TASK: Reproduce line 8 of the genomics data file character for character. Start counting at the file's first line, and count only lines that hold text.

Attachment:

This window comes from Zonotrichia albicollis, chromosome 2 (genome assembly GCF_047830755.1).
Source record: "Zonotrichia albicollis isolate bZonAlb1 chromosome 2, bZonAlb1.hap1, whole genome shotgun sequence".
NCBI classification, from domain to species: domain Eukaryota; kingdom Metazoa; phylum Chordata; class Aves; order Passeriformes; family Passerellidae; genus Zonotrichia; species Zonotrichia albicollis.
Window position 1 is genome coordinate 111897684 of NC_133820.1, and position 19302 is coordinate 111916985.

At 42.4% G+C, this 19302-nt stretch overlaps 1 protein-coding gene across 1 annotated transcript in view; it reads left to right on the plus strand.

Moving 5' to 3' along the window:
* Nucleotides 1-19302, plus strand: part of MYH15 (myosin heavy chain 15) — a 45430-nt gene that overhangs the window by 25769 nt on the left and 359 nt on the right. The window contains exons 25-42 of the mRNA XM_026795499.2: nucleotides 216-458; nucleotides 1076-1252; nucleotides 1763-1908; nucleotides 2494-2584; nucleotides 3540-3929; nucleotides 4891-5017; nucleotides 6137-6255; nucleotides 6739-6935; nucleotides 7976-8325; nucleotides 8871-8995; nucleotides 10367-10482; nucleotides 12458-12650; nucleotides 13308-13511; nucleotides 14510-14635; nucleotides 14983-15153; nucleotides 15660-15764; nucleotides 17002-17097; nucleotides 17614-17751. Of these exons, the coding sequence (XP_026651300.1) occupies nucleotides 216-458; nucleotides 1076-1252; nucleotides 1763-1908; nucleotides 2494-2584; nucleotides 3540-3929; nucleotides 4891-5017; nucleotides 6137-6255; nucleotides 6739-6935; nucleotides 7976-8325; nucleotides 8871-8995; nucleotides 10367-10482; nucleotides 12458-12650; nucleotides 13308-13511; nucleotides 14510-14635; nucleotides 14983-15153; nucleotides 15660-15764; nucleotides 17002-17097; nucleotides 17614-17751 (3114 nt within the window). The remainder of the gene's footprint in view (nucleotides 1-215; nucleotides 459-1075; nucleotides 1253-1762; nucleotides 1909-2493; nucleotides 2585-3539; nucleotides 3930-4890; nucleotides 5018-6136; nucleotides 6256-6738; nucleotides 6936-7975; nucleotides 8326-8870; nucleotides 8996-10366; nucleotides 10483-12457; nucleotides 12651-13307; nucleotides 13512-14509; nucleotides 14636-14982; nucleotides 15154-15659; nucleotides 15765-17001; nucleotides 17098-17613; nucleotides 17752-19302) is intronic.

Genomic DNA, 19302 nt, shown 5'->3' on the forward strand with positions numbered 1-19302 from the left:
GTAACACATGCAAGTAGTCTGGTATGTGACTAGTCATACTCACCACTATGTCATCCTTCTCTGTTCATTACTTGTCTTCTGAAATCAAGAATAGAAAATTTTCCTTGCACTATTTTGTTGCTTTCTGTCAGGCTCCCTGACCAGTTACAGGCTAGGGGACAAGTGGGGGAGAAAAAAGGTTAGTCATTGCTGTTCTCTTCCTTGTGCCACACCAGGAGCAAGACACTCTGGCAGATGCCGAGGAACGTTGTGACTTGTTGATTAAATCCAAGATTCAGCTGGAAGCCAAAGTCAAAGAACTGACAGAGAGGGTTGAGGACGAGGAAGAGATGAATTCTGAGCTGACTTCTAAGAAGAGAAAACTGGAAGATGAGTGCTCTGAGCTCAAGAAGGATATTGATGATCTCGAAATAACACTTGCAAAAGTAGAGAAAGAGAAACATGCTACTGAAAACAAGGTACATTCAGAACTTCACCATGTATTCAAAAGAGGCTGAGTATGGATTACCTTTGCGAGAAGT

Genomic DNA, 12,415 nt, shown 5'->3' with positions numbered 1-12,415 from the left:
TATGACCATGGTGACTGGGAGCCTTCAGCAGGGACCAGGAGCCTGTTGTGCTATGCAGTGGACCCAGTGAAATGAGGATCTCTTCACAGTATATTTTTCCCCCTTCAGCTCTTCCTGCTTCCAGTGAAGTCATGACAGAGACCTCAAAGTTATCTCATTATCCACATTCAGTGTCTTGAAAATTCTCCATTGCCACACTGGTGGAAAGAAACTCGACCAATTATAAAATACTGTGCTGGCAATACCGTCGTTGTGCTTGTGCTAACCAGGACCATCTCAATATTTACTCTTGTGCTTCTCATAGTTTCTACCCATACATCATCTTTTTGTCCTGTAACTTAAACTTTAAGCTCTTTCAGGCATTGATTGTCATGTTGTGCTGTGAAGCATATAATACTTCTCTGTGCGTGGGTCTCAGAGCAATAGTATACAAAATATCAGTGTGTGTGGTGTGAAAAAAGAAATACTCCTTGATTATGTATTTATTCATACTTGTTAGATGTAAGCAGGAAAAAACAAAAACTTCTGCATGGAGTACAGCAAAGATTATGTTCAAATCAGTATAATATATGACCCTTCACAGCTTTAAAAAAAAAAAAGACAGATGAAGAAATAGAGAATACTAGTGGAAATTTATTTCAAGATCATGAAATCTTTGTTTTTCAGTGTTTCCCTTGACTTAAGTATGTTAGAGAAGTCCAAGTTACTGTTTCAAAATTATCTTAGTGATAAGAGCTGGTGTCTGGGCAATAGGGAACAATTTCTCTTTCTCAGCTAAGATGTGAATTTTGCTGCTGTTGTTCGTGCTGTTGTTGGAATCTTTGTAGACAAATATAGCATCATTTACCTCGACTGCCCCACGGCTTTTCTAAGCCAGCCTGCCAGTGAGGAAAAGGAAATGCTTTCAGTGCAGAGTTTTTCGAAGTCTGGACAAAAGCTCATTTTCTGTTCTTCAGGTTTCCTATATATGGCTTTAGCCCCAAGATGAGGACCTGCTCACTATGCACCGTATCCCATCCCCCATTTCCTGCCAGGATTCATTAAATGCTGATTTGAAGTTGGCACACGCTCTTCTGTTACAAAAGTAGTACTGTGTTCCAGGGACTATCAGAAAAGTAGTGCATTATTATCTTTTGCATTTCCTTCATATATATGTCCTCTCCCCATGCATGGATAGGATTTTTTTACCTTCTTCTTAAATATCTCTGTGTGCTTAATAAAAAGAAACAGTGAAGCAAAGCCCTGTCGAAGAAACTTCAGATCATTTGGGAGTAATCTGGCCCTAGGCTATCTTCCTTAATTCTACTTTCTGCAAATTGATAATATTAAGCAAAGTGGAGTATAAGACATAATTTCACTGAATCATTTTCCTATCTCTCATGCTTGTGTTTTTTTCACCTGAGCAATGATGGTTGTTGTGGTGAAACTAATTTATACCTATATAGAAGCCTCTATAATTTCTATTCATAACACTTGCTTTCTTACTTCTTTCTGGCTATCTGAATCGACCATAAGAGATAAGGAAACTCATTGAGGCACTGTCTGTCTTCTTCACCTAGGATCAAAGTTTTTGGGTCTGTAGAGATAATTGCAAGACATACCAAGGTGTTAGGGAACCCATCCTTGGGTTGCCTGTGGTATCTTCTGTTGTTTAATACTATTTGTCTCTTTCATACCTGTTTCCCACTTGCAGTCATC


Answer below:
Genomic DNA, 19302 nt, shown 5'->3' on the forward strand with positions numbered 1-19302 from the left: